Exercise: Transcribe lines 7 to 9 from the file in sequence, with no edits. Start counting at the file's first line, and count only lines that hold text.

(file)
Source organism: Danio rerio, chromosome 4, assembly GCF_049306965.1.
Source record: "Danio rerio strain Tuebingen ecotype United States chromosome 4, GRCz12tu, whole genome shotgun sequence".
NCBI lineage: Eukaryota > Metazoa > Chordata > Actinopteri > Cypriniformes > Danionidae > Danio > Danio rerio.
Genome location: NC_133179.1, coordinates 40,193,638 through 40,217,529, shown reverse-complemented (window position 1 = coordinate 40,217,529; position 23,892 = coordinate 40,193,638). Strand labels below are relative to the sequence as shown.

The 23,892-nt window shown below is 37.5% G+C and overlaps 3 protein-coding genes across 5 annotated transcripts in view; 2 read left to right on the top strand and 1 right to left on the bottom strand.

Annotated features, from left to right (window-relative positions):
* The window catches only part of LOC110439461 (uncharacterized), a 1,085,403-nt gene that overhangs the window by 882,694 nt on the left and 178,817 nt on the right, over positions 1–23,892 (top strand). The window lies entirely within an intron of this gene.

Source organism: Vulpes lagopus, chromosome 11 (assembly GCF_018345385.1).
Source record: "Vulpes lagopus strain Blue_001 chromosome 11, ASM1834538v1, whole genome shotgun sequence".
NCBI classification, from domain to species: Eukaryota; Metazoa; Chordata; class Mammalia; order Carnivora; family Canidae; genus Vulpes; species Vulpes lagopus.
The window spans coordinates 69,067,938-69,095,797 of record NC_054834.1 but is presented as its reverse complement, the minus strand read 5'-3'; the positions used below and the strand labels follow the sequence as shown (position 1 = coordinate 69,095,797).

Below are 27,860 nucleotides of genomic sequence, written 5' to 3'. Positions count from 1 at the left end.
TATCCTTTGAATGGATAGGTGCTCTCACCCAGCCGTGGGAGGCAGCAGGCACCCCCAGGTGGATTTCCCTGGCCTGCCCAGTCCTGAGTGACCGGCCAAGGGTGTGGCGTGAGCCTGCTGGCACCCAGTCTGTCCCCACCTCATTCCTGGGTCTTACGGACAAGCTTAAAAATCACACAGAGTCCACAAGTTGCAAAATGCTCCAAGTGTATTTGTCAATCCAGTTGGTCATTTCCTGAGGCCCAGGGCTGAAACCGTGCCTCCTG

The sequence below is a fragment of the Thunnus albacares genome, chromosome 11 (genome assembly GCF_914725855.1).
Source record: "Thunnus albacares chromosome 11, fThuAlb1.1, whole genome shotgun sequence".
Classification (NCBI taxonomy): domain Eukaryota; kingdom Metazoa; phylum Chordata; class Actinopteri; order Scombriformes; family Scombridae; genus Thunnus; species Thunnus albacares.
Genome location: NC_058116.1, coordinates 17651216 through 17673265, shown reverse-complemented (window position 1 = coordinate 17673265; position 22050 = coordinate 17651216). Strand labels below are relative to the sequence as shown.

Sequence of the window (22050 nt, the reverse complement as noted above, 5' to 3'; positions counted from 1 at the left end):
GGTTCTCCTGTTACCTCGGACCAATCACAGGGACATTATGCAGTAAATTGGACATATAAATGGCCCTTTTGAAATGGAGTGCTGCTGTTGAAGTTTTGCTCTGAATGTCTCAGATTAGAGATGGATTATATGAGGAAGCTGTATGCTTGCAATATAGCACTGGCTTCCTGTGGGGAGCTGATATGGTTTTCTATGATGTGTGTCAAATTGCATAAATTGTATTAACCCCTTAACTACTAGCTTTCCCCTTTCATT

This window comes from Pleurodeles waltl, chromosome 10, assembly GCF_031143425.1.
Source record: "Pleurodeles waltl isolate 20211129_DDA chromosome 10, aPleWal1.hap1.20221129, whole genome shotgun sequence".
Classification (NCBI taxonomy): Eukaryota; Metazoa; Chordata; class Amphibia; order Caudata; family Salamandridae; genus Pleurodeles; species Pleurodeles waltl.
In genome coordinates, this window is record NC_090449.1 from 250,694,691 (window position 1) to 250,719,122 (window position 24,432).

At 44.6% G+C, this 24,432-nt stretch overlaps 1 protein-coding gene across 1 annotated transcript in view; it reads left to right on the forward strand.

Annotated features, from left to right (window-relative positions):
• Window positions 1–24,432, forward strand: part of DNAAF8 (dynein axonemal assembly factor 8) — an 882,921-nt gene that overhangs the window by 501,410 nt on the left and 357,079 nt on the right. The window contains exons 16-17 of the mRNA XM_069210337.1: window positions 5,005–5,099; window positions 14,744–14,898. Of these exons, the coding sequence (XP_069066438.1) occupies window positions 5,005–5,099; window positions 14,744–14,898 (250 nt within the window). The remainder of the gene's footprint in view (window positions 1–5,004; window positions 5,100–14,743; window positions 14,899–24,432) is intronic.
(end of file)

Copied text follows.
* The window catches only part of LOC110439461 (uncharacterized), a 1,085,403-nt gene that overhangs the window by 882,694 nt on the left and 178,817 nt on the right, over positions 1–23,892 (top strand). The window lies entirely within an intron of this gene.

Source organism: Vulpes lagopus, chromosome 11 (assembly GCF_018345385.1).
Source record: "Vulpes lagopus strain Blue_001 chromosome 11, ASM1834538v1, whole genome shotgun sequence".